On a new episode of ID the Future, Discovery Institute Senior Fellow Andrew McDiarmid explores the roots of the idea that our universe is just one of many universes, an idea stretching back to the ancient atomists and given new life in the modern era, first by physicist Hugh Everett. McDiarmid looks at how the idea percolated into comic books and from there into other areas of popular culture. He caps off the episode with a reading of a recent article about the multiverse hypothesis by Stephen Meyer, author of the bestseller, Return of the God Hypothesis: Three Scientific Discoveries That Reveal the Mind Behind the Universe.
Meyer shows why some atheist scientists are attracted to the multiverse. As he explains, there is little if any good evidence for the idea, but atheists need it to explain away the fact that the laws and constants of the universe are exquisitely fined-tuned to allow for life. The fine-tuning smacks of intelligent design, and physicist Leonard Susskind has frankly remarked that the multiverse is needed to answer the arguments of design proponents. But as Meyer explains, not only does the multiverse hypothesis lack evidence, it doesn’t even remove the need for a fine-tuner, a point that the makers of recent comic book movies from Marvel and DC seem to grasp. Download the podcast or listen to it here.Evolution News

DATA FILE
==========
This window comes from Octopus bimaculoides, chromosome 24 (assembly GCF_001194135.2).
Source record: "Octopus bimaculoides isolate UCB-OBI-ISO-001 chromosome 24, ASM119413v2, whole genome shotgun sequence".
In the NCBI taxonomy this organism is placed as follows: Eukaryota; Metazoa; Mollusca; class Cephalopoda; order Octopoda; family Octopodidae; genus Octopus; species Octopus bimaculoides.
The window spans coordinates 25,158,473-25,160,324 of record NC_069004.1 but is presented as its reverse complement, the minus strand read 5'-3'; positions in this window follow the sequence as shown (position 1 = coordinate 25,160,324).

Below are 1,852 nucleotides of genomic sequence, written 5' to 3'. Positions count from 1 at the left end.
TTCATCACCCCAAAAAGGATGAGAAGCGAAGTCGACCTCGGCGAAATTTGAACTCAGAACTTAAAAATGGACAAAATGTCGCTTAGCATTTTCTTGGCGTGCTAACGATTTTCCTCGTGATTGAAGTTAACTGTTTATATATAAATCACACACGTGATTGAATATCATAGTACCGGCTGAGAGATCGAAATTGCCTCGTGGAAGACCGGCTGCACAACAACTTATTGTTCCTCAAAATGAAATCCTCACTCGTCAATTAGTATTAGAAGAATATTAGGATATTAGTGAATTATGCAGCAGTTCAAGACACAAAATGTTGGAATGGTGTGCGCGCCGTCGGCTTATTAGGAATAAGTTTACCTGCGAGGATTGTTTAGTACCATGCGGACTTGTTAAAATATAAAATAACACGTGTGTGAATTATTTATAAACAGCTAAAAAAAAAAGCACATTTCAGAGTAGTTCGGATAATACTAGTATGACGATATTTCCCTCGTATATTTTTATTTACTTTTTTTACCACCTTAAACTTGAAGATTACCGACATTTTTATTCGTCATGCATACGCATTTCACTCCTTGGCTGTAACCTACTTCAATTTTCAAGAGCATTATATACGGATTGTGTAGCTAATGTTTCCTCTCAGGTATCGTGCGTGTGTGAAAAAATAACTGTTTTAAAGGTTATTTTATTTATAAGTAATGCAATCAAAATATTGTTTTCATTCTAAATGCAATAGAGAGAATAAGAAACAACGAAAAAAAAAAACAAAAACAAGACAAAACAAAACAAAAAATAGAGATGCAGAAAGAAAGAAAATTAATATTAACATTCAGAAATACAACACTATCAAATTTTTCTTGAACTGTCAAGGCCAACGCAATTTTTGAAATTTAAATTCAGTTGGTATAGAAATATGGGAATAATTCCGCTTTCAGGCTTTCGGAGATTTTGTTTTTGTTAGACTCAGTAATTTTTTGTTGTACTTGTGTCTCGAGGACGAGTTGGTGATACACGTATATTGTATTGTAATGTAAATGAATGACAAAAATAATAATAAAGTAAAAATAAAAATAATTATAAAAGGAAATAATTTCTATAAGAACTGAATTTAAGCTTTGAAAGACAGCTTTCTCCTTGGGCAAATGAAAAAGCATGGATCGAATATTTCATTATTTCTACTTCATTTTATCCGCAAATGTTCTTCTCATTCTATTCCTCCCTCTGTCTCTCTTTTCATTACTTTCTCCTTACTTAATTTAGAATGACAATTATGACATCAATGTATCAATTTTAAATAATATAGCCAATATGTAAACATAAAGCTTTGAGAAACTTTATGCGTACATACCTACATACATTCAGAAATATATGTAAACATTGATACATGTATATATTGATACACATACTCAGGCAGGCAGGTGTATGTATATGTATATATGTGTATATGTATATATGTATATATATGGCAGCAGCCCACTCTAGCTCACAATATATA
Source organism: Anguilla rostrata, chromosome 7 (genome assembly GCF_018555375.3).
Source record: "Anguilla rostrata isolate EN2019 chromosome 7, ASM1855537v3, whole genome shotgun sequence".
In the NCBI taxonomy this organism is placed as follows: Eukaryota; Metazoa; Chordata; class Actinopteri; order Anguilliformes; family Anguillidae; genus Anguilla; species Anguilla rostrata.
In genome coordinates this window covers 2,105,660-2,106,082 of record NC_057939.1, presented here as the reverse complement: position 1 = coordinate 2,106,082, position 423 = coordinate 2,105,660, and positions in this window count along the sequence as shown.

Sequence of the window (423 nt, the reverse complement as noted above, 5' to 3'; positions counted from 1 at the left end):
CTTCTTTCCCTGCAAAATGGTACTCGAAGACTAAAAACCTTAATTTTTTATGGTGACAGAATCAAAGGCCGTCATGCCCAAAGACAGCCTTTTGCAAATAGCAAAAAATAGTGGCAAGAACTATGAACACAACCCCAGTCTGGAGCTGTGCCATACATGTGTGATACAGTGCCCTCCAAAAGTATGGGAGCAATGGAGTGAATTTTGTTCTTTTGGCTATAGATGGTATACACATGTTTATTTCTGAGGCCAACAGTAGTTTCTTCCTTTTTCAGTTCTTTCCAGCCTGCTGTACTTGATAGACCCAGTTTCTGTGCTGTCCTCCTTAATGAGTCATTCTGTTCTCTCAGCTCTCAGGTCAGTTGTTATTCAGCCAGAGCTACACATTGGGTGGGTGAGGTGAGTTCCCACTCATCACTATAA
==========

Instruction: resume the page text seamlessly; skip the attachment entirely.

By definition, the “universe” is everything that exists in the physical realm. By definition, anything that might exist beyond our universe is “metaphysical.” By appealing to the metaphysical realm to explain fine-tuning or life itself, is akin to acknowledging God as the creator. A profound difference between appealing to the multiverse and appealing to God, is that the historical and personal evidence for God throughout human history is multilayered and pervasive, whereas the evidence for the multiverse remains firmly at zero.